Common Myths About Freemium Pricing

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One of the reasons why you should invest in competitor-monitoring software is to collect sufficient business intelligence to get your pricing strategy right. This aspect of your business has no room for miscalculation. Your ability to identify the sweet spot when pricing your products or services at certain points can help you achieve your specific goals.

The freemium strategy is among the unique pricing strategies that you can observe today. A combination of “free” and “premium,” freemium works even if it seems like a fast way to reduce your profit.

Despite its popularity, much of this strategy is still shrouded in mystery. Here are some of the misconceptions about freemium:

Freemium Pricing Makes Sense to Internet Products Only

There is no denying that freemium is the pricing strategy of choice used to sell app developers and other Internet-based technologies. But it does not mean that it can’t work for different kinds of offerings. As long as your offerings meet the elements of a successful freemium pricing strategy, your company should reap its benefits.

For starters, you should only consider freemium when your product is something most people need or want, has promising market potential, costs low to create or maintain, and can completely function as an independent service without any charge.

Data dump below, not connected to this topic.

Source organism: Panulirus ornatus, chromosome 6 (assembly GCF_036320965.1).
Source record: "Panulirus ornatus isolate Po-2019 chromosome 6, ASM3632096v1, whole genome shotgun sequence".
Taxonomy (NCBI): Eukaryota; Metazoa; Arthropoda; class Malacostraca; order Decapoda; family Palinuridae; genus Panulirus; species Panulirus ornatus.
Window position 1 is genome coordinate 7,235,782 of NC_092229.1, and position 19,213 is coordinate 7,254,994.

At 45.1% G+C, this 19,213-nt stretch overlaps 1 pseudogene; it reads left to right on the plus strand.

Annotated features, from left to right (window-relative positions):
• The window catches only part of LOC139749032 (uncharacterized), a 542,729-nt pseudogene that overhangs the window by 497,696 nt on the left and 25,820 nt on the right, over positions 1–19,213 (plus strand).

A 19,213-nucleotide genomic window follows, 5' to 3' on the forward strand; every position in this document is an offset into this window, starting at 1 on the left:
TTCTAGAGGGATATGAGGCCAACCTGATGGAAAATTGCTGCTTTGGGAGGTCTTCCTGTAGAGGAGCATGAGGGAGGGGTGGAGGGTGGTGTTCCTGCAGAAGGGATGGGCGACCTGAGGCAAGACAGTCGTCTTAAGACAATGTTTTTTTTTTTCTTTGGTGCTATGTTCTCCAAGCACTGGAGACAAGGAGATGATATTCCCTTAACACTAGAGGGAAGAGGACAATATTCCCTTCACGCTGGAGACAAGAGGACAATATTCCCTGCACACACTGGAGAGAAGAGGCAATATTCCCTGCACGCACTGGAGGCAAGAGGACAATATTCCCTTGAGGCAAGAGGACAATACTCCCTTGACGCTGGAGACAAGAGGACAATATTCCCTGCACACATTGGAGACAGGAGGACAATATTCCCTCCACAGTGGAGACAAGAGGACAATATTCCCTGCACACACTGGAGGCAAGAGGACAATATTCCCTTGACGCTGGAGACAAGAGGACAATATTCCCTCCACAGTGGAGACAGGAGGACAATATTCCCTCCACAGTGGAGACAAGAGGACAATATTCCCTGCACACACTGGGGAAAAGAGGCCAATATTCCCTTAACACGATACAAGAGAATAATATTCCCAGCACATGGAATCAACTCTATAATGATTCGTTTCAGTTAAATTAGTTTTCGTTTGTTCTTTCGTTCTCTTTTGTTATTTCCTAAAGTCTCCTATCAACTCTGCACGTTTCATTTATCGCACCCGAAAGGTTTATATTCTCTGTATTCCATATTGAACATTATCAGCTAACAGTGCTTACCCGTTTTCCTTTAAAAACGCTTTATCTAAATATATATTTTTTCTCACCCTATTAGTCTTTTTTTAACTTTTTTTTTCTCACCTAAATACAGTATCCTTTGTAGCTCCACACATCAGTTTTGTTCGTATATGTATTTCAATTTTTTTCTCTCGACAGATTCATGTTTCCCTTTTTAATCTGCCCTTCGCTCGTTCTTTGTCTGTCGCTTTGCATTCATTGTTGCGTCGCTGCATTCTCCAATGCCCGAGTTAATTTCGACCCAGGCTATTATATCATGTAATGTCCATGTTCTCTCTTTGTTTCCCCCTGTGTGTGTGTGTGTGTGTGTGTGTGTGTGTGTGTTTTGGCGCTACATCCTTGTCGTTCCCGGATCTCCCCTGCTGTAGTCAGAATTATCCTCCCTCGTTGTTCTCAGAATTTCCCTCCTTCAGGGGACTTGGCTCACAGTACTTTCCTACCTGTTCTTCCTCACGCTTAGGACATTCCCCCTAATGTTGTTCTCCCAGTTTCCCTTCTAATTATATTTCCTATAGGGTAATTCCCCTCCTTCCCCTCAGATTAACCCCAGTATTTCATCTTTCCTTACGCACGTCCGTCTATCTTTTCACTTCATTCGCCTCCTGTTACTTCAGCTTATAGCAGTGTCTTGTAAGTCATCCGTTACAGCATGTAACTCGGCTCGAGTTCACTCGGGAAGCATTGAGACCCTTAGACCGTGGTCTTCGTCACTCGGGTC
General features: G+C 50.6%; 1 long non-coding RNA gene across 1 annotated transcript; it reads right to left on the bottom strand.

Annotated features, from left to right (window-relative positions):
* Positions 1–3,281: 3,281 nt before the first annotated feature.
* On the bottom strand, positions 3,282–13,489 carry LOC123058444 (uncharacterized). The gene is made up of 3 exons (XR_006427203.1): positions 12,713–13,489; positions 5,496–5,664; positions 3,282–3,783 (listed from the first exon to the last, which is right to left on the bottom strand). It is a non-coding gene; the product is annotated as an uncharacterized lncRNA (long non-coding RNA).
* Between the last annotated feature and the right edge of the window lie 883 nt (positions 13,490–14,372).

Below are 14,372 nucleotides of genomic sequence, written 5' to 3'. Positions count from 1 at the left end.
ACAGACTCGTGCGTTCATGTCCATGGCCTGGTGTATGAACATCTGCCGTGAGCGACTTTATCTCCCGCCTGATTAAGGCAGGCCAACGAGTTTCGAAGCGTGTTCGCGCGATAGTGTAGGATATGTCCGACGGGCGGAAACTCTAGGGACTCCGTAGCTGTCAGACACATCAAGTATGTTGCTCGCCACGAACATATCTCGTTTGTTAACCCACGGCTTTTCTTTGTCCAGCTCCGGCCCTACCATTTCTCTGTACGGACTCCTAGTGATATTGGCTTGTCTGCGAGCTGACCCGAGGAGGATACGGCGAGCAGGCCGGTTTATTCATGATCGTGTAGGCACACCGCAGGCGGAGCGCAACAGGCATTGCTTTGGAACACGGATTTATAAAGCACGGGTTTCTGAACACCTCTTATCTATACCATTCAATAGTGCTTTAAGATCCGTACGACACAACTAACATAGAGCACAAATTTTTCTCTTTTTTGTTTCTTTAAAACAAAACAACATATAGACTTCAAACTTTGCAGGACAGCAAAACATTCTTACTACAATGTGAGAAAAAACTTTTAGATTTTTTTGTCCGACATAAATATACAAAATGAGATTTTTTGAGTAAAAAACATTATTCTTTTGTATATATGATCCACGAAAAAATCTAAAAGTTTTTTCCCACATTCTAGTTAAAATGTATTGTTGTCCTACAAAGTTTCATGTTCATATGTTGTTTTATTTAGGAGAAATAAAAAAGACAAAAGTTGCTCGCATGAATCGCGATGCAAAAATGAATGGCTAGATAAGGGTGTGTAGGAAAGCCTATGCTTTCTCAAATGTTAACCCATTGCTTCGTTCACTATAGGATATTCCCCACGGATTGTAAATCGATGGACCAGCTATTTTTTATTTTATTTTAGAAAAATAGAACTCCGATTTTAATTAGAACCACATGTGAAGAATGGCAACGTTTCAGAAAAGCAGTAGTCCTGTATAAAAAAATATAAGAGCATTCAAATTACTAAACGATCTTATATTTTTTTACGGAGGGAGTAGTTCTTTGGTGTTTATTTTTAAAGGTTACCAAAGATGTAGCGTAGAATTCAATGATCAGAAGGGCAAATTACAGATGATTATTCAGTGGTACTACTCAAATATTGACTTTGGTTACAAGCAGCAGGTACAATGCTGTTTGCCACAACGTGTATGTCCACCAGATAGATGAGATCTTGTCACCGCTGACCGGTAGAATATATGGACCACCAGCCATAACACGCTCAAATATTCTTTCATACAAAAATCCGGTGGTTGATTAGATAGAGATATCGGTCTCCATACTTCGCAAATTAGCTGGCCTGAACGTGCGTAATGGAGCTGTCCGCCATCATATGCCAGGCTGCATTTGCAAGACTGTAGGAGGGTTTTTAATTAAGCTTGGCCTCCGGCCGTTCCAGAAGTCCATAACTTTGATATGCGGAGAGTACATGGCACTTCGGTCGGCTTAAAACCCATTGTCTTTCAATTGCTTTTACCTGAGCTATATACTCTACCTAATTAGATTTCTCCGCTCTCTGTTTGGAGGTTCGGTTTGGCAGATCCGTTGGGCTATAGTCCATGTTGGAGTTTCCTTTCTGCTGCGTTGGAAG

Many products lack at least one of the elements mentioned above, so it is imperative to run the numbers before you should even consider taking the freemium route.

There Is Just One Kind of Freemium Model

Usually, businesses employing the freemium pricing method hope to turn a profit by covering free customers to paying customers. In most cases, though, the second group represents just a tiny portion of the overall number of customers, which may seem to be too small to render a product commercially viable.

But not all companies using this pricing strategy makes money off of the product alone. It is often silly to focus solely on the very product to push your business to profitability and achieve sustainability.

Some software developers offer paid features to not users but the organization to which those users belong to gain more control over the system. Some companies use freemium pricing to attract people only and to monetize free users through advertising within the product. Others rake in cash through revenue-sharing with third parties.

The point is that there are many existing proven models to adopt. You can even come with your own model to use freemium pricing to maximum effect.

Free Trial Is the Same as Freemium

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Offering a product as a “free trial” is not a form of freemium pricing unless it is established to the users that it will not be offered as such forever. The notion of an unlimited free trial can backfire on you since the users might just switch to a similar product they can use for free instead of signing up to a subscription.

The psychological effect of freemium is a powerful one. Calculate the risks of using this pricing strategy to harness its maximum potential.

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